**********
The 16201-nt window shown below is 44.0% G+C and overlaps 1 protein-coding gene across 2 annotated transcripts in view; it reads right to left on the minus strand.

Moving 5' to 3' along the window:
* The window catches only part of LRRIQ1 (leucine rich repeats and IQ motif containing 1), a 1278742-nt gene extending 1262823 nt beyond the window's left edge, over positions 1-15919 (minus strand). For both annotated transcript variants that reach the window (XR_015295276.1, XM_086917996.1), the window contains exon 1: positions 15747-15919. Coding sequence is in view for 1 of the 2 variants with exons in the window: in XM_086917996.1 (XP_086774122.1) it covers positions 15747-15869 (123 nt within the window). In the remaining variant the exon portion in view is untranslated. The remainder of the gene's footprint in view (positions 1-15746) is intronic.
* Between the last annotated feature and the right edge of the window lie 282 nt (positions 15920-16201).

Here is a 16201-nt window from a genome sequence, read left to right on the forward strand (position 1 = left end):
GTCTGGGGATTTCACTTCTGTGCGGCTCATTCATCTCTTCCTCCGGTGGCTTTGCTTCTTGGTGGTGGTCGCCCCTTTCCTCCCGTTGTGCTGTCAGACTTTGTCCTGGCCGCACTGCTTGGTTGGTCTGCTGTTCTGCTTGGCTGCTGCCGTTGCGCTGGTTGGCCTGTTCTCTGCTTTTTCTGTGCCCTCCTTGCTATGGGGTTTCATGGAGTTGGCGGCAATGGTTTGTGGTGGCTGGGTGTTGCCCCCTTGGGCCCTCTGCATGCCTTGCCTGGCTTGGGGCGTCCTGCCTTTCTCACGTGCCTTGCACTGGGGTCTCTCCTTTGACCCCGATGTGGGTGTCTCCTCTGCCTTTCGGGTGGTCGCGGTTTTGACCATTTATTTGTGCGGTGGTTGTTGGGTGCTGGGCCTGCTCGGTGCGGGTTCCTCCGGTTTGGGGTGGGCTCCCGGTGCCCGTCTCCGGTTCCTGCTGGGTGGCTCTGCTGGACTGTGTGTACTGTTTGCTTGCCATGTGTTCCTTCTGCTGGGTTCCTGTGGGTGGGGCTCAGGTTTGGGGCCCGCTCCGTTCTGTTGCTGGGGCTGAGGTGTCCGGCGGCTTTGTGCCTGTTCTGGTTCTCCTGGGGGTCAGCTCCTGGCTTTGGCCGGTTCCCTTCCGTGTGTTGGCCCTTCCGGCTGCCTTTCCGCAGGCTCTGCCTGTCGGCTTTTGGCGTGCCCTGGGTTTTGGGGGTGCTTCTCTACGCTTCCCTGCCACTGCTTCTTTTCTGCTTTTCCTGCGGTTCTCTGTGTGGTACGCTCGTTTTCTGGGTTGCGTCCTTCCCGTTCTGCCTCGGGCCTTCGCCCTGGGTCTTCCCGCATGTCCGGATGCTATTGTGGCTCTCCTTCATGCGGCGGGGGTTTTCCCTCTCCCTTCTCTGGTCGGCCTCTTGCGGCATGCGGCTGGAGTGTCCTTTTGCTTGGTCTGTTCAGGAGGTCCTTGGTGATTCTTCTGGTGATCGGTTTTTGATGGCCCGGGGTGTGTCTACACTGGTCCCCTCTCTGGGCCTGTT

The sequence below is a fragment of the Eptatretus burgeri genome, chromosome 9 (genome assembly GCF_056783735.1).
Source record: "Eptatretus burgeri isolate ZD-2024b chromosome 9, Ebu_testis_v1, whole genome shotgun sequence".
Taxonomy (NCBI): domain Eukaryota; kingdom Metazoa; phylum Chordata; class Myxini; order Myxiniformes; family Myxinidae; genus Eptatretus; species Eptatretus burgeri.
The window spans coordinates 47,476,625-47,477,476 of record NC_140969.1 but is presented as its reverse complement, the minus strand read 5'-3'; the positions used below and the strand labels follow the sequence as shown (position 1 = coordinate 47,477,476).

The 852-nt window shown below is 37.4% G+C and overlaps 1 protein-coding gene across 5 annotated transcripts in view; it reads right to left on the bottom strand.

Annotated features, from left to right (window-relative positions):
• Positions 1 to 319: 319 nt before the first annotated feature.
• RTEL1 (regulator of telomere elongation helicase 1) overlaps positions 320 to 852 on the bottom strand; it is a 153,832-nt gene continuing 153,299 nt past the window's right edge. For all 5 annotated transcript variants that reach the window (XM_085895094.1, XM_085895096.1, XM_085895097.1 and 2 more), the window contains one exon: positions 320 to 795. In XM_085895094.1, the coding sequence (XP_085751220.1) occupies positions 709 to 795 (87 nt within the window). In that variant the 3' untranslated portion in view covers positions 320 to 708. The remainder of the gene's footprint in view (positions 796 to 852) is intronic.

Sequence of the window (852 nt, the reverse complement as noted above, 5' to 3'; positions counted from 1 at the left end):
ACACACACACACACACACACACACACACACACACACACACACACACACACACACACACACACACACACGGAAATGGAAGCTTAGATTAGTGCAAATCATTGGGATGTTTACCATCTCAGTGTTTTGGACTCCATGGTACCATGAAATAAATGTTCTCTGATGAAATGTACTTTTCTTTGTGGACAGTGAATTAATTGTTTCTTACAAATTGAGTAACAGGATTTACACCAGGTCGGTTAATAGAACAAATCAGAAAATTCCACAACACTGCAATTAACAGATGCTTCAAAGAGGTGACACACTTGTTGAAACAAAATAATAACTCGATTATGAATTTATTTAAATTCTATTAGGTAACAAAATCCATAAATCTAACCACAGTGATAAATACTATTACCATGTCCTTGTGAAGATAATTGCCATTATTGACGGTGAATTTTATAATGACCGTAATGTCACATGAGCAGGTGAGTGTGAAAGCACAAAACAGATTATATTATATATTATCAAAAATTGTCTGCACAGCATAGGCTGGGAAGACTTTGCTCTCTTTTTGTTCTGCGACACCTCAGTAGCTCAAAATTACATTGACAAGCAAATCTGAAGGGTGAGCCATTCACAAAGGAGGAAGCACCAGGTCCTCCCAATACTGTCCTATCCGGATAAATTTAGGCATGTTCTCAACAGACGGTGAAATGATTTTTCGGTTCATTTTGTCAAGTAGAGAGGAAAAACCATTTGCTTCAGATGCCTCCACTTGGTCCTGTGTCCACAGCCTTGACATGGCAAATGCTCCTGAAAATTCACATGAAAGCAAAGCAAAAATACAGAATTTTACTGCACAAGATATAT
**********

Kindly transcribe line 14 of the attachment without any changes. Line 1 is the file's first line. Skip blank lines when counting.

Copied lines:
• RTEL1 (regulator of telomere elongation helicase 1) overlaps positions 320 to 852 on the bottom strand; it is a 153,832-nt gene continuing 153,299 nt past the window's right edge. For all 5 annotated transcript variants that reach the window (XM_085895094.1, XM_085895096.1, XM_085895097.1 and 2 more), the window contains one exon: positions 320 to 795. In XM_085895094.1, the coding sequence (XP_085751220.1) occupies positions 709 to 795 (87 nt within the window). In that variant the 3' untranslated portion in view covers positions 320 to 708. The remainder of the gene's footprint in view (positions 796 to 852) is intronic.